This an ancient trailer sequence of Soul Biographies as they used to be, and in many respects still are.
Morgan Fisher spent many successful and raucous years playing in major rock bands. He gave it up. And then one day on an express train from Osaka to Kyoto he was hit by the awareness of something so simple. So simple yet so profound that it’s quite possible that he might have missed it altogether.
The ability to see through the eyes of another holds the key to empathy, and I mean ‘see’ in its most expansive of definitions. And such empathy exists as a quality that might transform the complexion of everything. This film reveals the experience of a world through the eyes of paranoid schizophrenia.
A film about a profound realization following the life-threatening surgery of a free spirited soul. ‘… there is no other place, there is no other time. There is only now. Don’t hold back, this is it.’
‘It is like a miracle. I’ve got a son back that I thought I’d lost. We’re probably closer now than we’ve ever been but it did start in a difficult place.’ A film of hope and light from a seemingly dark and endless place.
In the complex landscape of Schizophrenia, I imagine Compassionate Care should not be absent. Care that is unconditional. Care that is full of hope and of possibility.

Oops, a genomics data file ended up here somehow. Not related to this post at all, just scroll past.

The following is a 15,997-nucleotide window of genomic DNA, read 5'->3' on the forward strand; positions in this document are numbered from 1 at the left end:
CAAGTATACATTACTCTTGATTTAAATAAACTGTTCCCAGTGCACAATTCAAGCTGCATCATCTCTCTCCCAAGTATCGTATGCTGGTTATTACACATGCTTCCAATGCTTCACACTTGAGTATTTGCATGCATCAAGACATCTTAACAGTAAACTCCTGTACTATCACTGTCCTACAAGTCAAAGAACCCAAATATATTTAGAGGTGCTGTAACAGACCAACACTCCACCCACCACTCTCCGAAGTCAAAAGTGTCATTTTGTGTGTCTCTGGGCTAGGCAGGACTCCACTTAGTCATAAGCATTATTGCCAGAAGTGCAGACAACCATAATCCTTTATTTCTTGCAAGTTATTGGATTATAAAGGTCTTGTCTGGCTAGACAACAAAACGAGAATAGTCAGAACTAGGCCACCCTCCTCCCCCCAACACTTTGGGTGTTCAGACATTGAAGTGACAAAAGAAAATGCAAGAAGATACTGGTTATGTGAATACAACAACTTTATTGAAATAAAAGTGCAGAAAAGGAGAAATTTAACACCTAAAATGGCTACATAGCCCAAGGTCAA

Doña Chona seems tired but she isn’t frightened. The frightened you see deep in the eyes of most human beings. A frightened that hides itself well. A frightened that quietly shouts its assumption of isolation, and of loneliness.
From a palpable and utter stillness, it is as if the subject ‘is being spoken’. They are not speaking ‘to’ or ‘at’ the world in expectation of something in return, as is so often the case. Here, there is nowhere to hide. Here there is no need to hide. Here there is the letting go of control. The control that kept us from seeing one another.
I’m in an entrance hall. And I look towards the furthest doorway. I see her. She looks up. And immediately casts her eyes downwards. She assumes that I can see her. I can. But what she believes I can see, she is ashamed of. She doesn’t wish for it to be seen.
The fascinating thing about riddles is that you can stare at them intently and completely miss their point. And often, a riddle will fool you into the illusion of an understanding. This is a short film about the nature and whereabouts of joy.